Equestrian deaths focus of NSW inquest

Jodie Stephens
Equestrian deaths focus of NSW inquest

The mother of Caitlyn Fischer was first on the scene when the talented young equestrian fell during a Sydney riding event and could tell immediately that her daughter had died, an inquest has heard.

The 19-year-old died from a blunt force head injury when her horse erred before a jump, fell and landed on her at the Sydney International Horse Trials in April 2016.

Ms Fischer's death came just weeks after 17-year-old equestrian Olivia Inglis was similarly killed during a March 2016 eventing competition in the NSW Hunter region.

Deputy state coroner Derek Lee is examining the circumstances surrounding both tragic deaths in a two-week inquest at the NSW Coroners Court at Lidcombe.

Counsel assisting the coroner, Peggy Dwyer, during her opening address on Monday, said the beautiful, "clever and vibrant" teenagers were both competing at extremely challenging levels and had spent many years working their way up to qualify with their respective horses.

They both died during the cross-country phase of eventing, which "is widely recognised as one of the toughest equestrian disciplines for both horse and rider".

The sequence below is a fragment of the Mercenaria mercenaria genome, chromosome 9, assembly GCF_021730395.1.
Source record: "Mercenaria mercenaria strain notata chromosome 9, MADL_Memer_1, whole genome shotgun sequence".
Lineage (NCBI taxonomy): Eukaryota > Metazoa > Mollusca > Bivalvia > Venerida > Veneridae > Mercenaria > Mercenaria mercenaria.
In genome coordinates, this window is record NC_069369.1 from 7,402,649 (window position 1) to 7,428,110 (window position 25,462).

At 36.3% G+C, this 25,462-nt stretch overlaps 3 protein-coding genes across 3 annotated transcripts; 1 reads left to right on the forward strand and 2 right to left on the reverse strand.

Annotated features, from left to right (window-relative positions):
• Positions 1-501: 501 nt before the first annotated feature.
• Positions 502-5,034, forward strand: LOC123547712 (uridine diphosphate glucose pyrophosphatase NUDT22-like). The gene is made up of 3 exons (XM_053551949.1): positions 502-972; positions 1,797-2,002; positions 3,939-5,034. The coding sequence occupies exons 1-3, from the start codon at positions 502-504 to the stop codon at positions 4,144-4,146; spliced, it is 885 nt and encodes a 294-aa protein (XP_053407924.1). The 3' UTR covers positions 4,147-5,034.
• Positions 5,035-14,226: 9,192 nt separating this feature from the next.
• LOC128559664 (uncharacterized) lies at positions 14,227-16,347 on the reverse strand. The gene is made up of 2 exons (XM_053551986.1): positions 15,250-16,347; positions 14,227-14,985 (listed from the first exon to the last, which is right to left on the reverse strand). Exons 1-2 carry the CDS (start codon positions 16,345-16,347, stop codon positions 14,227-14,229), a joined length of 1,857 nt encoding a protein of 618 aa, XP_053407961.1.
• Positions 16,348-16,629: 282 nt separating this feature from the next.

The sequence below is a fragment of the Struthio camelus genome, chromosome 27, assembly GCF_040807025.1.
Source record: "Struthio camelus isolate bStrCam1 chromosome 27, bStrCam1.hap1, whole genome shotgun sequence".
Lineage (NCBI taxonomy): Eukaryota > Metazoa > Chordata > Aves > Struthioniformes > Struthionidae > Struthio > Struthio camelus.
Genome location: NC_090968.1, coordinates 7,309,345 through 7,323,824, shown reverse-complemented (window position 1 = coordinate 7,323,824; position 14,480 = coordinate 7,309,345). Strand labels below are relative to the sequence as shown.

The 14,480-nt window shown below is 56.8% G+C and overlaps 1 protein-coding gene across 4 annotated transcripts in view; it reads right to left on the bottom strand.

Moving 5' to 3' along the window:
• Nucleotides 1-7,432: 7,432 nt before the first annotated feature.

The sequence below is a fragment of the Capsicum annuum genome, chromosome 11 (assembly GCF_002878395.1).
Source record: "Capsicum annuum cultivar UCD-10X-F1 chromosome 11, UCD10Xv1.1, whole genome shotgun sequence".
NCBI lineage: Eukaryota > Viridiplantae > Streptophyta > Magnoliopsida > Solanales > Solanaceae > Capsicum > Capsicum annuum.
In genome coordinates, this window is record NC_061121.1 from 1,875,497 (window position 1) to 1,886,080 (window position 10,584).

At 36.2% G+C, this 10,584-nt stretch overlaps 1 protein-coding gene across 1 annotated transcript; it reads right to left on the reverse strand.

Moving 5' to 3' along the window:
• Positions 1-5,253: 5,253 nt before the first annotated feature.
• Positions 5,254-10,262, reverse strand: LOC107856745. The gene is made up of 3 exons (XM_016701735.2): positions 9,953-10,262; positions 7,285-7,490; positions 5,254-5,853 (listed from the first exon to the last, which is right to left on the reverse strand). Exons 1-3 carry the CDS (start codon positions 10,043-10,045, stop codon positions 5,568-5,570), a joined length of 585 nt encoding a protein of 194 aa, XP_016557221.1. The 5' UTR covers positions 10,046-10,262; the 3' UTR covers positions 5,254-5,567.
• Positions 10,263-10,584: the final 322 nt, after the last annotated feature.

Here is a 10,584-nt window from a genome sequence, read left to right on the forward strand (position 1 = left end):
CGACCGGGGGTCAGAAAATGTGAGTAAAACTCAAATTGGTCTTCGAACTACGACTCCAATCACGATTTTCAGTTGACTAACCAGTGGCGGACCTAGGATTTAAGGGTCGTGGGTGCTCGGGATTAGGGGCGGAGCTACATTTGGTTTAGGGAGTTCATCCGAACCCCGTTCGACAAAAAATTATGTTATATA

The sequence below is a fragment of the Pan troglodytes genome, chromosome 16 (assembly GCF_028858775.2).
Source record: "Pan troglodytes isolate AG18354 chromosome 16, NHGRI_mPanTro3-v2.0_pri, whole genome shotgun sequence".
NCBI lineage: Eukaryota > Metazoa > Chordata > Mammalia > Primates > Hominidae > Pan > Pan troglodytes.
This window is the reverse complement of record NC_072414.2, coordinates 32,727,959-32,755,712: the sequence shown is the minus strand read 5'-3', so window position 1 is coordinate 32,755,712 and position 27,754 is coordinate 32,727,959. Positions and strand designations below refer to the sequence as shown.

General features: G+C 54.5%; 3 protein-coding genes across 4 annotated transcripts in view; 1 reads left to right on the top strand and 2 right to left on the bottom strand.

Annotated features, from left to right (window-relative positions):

Dr Dwyer said she expected evidence that Ms Fischer's mother, registered nurse Ailsa Carr, saw her daughter and horse Ralphie fall as they attempted the second jump of the cross-country phase.

The horse seemed to be progressing well until he appeared to become distracted and missed his stride.

"She was the first to reach her daughter and when she got there she found that Caitlyn was motionless," Dr Dwyer said.

"In short, Ailsa was able to tell immediately that Caitlyn had passed away."

Ms Fischer's coach, Christine Bates, said she was shocked when she ran to the scene because "it never crossed my mind that she might be deceased".

She said her pupil told her before the accident that Ralph felt "a bit strong" in their warm-up but the coach wasn't concerned and was pretty confident he'd settle on the course.

In regards to the fatal jump, they discussed making sure the horse was watching the fence and wasn't distracted upon approach.

Ms Fischer's death came after Ms Inglis also died in a rotational fall on her horse Coriolanus at the Scone Horse Trials in March.

The 17-year-old had competed with Coriolanus at almost every cross-country event in NSW and their record was impeccable, Dr Dwyer said.

"From a young age, she loved eventing and she was determined to achieve in it at a high level," the lawyer said.

She expected evidence that the teenager's mother Charlotte Inglis, herself a highly-respected rider, was concerned about jumps on the course that day.

She discussed those concerns before her daughter's death with Olympic champion Shane Rose.

The inquest will consider a number of issues including whether safety procedures at NSW equestrian events were adequate and whether physical aspects of the courses contributed to the deaths.

Dr Dwyer noted Equestrian Australia had already introduced significant changes to the sport.